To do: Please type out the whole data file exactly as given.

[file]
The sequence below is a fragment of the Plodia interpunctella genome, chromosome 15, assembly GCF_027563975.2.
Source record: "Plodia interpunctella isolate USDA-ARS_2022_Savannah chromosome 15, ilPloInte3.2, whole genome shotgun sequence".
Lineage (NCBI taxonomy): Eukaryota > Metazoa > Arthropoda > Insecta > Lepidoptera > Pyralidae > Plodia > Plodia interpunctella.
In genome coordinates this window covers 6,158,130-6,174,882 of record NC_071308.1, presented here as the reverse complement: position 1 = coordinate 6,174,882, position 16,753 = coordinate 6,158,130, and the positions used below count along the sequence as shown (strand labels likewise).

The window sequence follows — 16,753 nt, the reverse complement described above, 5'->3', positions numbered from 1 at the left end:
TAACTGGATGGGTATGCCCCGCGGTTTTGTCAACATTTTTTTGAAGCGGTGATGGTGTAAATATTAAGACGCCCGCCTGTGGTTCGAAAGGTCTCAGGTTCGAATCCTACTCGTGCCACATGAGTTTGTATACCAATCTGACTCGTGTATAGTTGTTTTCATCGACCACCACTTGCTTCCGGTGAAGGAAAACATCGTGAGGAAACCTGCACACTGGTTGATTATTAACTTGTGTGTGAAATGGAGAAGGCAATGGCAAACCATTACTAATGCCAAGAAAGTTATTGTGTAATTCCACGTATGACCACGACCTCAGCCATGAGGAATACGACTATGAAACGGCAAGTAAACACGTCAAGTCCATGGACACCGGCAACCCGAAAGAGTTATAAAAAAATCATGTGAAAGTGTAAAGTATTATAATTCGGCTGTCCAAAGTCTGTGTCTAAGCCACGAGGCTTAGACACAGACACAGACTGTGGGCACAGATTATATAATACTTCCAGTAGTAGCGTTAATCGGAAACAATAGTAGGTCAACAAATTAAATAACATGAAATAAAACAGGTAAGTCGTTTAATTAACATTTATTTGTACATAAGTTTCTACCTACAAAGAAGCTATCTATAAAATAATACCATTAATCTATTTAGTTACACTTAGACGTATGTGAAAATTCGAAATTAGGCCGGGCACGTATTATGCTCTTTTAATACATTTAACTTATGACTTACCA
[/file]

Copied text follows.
The sequence below is a fragment of the Plodia interpunctella genome, chromosome 15, assembly GCF_027563975.2.
Source record: "Plodia interpunctella isolate USDA-ARS_2022_Savannah chromosome 15, ilPloInte3.2, whole genome shotgun sequence".
Lineage (NCBI taxonomy): Eukaryota > Metazoa > Arthropoda > Insecta > Lepidoptera > Pyralidae > Plodia > Plodia interpunctella.
In genome coordinates this window covers 6,158,130-6,174,882 of record NC_071308.1, presented here as the reverse complement: position 1 = coordinate 6,174,882, position 16,753 = coordinate 6,158,130, and the positions used below count along the sequence as shown (strand labels likewise).

The window sequence follows — 16,753 nt, the reverse complement described above, 5'->3', positions numbered from 1 at the left end:
TAACTGGATGGGTATGCCCCGCGGTTTTGTCAACATTTTTTTGAAGCGGTGATGGTGTAAATATTAAGACGCCCGCCTGTGGTTCGAAAGGTCTCAGGTTCGAATCCTACTCGTGCCACATGAGTTTGTATACCAATCTGACTCGTGTATAGTTGTTTTCATCGACCACCACTTGCTTCCGGTGAAGGAAAACATCGTGAGGAAACCTGCACACTGGTTGATTATTAACTTGTGTGTGAAATGGAGAAGGCAATGGCAAACCATTACTAATGCCAAGAAAGTTATTGTGTAATTCCACGTATGACCACGACCTCAGCCATGAGGAATACGACTATGAAACGGCAAGTAAACACGTCAAGTCCATGGACACCGGCAACCCGAAAGAGTTATAAAAAAATCATGTGAAAGTGTAAAGTATTATAATTCGGCTGTCCAAAGTCTGTGTCTAAGCCACGAGGCTTAGACACAGACACAGACTGTGGGCACAGATTATATAATACTTCCAGTAGTAGCGTTAATCGGAAACAATAGTAGGTCAACAAATTAAATAACATGAAATAAAACAGGTAAGTCGTTTAATTAACATTTATTTGTACATAAGTTTCTACCTACAAAGAAGCTATCTATAAAATAATACCATTAATCTATTTAGTTACACTTAGACGTATGTGAAAATTCGAAATTAGGCCGGGCACGTATTATGCTCTTTTAATACATTTAACTTATGACTTACCA